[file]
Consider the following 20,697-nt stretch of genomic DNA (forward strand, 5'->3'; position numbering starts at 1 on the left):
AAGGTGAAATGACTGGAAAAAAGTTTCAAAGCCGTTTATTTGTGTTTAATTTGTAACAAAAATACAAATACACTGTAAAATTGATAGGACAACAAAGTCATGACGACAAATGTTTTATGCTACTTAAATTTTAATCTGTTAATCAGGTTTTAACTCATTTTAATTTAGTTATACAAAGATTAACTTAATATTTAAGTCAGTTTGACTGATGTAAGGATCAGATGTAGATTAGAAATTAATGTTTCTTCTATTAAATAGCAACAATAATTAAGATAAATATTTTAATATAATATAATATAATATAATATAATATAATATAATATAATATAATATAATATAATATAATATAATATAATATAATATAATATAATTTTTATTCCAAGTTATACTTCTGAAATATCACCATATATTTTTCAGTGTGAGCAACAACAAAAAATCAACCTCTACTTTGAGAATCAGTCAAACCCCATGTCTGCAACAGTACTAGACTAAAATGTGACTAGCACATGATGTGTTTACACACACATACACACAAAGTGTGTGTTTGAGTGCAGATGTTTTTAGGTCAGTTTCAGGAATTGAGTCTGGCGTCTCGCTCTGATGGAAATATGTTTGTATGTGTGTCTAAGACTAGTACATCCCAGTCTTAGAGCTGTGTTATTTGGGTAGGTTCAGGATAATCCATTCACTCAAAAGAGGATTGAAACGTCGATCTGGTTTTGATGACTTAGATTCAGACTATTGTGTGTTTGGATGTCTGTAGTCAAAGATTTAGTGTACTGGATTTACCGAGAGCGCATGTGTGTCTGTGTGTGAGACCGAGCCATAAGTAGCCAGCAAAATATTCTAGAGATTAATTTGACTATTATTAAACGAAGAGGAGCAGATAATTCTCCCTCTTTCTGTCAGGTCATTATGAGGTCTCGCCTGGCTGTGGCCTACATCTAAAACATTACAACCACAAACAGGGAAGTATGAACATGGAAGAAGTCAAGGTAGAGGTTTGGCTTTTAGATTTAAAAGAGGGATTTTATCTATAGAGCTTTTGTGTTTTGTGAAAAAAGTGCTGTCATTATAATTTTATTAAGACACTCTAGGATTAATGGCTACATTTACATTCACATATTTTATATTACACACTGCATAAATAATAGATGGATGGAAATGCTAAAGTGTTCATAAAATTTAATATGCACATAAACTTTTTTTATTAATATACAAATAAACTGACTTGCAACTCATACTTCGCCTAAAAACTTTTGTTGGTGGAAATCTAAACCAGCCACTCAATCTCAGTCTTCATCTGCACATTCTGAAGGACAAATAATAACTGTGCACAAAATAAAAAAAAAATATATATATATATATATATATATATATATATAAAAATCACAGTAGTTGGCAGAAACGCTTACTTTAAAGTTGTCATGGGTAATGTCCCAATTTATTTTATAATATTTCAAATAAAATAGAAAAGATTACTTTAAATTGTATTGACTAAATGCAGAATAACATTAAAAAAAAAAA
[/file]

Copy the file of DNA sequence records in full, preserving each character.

Consider the following 20,697-nt stretch of genomic DNA (forward strand, 5'->3'; position numbering starts at 1 on the left):
AAGGTGAAATGACTGGAAAAAAGTTTCAAAGCCGTTTATTTGTGTTTAATTTGTAACAAAAATACAAATACACTGTAAAATTGATAGGACAACAAAGTCATGACGACAAATGTTTTATGCTACTTAAATTTTAATCTGTTAATCAGGTTTTAACTCATTTTAATTTAGTTATACAAAGATTAACTTAATATTTAAGTCAGTTTGACTGATGTAAGGATCAGATGTAGATTAGAAATTAATGTTTCTTCTATTAAATAGCAACAATAATTAAGATAAATATTTTAATATAATATAATATAATATAATATAATATAATATAATATAATATAATATAATATAATATAATATAATATAATATAATATAATATAATTTTTATTCCAAGTTATACTTCTGAAATATCACCATATATTTTTCAGTGTGAGCAACAACAAAAAATCAACCTCTACTTTGAGAATCAGTCAAACCCCATGTCTGCAACAGTACTAGACTAAAATGTGACTAGCACATGATGTGTTTACACACACATACACACAAAGTGTGTGTTTGAGTGCAGATGTTTTTAGGTCAGTTTCAGGAATTGAGTCTGGCGTCTCGCTCTGATGGAAATATGTTTGTATGTGTGTCTAAGACTAGTACATCCCAGTCTTAGAGCTGTGTTATTTGGGTAGGTTCAGGATAATCCATTCACTCAAAAGAGGATTGAAACGTCGATCTGGTTTTGATGACTTAGATTCAGACTATTGTGTGTTTGGATGTCTGTAGTCAAAGATTTAGTGTACTGGATTTACCGAGAGCGCATGTGTGTCTGTGTGTGAGACCGAGCCATAAGTAGCCAGCAAAATATTCTAGAGATTAATTTGACTATTATTAAACGAAGAGGAGCAGATAATTCTCCCTCTTTCTGTCAGGTCATTATGAGGTCTCGCCTGGCTGTGGCCTACATCTAAAACATTACAACCACAAACAGGGAAGTATGAACATGGAAGAAGTCAAGGTAGAGGTTTGGCTTTTAGATTTAAAAGAGGGATTTTATCTATAGAGCTTTTGTGTTTTGTGAAAAAAGTGCTGTCATTATAATTTTATTAAGACACTCTAGGATTAATGGCTACATTTACATTCACATATTTTATATTACACACTGCATAAATAATAGATGGATGGAAATGCTAAAGTGTTCATAAAATTTAATATGCACATAAACTTTTTTTATTAATATACAAATAAACTGACTTGCAACTCATACTTCGCCTAAAAACTTTTGTTGGTGGAAATCTAAACCAGCCACTCAATCTCAGTCTTCATCTGCACATTCTGAAGGACAAATAATAACTGTGCACAAAATAAAAAAAAAATATATATATATATATATATATATATATATATAAAAATCACAGTAGTTGGCAGAAACGCTTACTTTAAAGTTGTCATGGGTAATGTCCCAATTTATTTTATAATATTTCAAATAAAATAGAAAAGATTACTTTAAATTGTATTGACTAAATGCAGAATAACATTAAAAAAAAAAA